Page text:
- The Chicago Transit Authority board has chosen the joint venture of Fluor Corp. and Walsh Construction Co. to engineer, design and build the first phase of the $2.1 billion Red Line and Purple Line Modernization Program, the largest capital project in authority history.
- The JV's contract is $1.2 billion, and the team's work includes reconstruction of four stations and six miles of 100-year-old track; construction of a rail bypass; and installation of a new signal system. The Red Line is the city’s busiest, carrying 30% of all rail riders, or 75 million passengers a year. The project will be paid for with $956 million through the Federal Transit Administration's Capital Investment Grant program, $115 million of federal congestion mitigation and air quality funds, $384 million of city sales tax bonds and cash and $610 million through local tax-increment financing (TIF) districts. Construction should begin in the first quarter of 2019 and wrap up in 2025.
- The authority also announced that it has awarded HNTB Corp. a nearly $21 million program management contract to oversee the final environmental review process for a separate $2.3 billion, 5.3-mile extension of the Red Line. HNTB's scope includes preliminary engineering work and an analysis of potential impacts of the project, both of which are necessary if the authority hopes to compete successfully for more than $1 billion of New Starts grant money from the FTA.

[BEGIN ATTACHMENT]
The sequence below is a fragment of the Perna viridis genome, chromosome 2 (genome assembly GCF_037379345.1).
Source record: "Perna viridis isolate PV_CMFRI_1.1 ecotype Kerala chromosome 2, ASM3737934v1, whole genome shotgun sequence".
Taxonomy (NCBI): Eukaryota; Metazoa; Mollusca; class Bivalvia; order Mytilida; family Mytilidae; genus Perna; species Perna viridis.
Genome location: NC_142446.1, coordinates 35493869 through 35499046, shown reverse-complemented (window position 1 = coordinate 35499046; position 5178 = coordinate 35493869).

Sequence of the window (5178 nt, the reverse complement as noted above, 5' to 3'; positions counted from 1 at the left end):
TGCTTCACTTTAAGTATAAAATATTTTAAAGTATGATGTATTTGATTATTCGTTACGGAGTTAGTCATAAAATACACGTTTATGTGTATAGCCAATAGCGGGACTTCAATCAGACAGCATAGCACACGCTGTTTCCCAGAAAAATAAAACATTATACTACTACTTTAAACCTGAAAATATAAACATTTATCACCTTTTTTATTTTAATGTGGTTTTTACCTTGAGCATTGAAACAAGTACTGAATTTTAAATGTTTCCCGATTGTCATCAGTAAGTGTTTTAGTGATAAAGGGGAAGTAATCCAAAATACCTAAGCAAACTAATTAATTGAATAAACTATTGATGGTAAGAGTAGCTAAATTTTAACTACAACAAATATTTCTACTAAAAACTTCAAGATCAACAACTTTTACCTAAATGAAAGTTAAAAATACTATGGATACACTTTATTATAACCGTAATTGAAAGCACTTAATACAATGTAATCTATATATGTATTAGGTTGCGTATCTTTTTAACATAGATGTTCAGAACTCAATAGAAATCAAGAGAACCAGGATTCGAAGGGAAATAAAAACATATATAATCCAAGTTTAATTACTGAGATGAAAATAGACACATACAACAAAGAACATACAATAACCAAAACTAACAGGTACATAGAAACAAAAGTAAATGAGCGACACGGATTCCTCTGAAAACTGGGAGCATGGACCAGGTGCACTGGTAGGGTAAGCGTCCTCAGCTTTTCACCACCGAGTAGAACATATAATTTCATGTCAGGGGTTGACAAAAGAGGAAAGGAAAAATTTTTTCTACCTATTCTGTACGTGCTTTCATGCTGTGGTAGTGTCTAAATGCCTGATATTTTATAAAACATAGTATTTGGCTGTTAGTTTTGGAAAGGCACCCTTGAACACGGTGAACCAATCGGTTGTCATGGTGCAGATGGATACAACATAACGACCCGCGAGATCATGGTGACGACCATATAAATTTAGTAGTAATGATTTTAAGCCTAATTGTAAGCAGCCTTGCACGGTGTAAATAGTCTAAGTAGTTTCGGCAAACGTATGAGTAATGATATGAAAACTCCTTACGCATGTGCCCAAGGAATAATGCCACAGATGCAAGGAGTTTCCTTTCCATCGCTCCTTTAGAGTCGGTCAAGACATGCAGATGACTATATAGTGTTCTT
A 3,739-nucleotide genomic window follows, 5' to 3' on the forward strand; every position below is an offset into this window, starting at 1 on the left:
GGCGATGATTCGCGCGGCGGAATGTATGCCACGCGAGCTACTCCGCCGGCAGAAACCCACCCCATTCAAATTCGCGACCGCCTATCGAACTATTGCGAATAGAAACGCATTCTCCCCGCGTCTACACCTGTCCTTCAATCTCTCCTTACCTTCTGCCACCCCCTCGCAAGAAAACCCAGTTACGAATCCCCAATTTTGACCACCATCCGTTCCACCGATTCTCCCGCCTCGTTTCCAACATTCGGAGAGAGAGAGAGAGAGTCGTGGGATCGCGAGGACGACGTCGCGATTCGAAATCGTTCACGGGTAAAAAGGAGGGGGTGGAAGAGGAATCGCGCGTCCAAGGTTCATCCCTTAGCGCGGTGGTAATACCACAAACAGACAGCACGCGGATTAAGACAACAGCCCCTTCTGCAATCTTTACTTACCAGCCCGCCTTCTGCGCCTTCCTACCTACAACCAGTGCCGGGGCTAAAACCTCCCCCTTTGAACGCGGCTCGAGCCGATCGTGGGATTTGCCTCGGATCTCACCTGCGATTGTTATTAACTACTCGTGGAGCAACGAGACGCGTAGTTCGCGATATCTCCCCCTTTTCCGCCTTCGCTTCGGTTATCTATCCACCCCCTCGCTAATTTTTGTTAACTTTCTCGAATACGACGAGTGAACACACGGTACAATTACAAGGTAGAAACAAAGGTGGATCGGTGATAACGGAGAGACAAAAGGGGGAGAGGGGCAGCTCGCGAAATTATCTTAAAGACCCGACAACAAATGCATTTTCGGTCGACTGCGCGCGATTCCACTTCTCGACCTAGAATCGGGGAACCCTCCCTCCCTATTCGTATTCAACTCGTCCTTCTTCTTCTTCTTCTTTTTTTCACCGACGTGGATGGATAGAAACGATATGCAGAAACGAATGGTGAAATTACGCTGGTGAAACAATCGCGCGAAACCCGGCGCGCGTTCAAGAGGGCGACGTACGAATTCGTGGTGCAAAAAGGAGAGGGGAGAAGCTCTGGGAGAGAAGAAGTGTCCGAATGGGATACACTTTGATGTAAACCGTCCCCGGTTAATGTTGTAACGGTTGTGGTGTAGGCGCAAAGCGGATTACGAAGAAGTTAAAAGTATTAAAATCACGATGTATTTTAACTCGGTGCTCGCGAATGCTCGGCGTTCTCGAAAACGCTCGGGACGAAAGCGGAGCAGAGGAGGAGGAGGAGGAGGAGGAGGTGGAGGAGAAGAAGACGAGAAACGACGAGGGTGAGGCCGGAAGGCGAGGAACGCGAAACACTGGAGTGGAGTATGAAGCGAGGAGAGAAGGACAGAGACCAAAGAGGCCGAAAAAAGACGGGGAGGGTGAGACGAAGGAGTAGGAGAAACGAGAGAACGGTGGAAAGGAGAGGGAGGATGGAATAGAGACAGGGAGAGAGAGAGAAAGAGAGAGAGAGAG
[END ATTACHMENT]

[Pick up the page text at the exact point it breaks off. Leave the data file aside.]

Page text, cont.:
After the 2016 presidential election but before President Donald Trump was inaugurated, Chicago Mayor Rahm Emanuel and the city council expedited the local matching funds approvals for the Red Line-Purple Line modernization so that they could try to secure the FTA grant before President Barack Obama left office. This was likely due to the president’s rhetoric around his initial $1 trillion infrastructure proposal.
Trump said that local agencies and states relied too much on federal help for their transportation projects and that initiatives of national import would get preference when it came to federal dollars. He suggested a maximum direct federal contribution of $200 billion, leaving state and local governments wondering if they were going to have to figure out a way to come up with the rest.
However, The Wall Street Journal recently reported that the president might be willing to increase the federal share in order to reach a compromise on infrastructure with Democrats in Congress. This could be good news for a construction industry that has been waiting for the massive initiative to get underway, and for the American public, which is demanding that infrastructure improvements be made.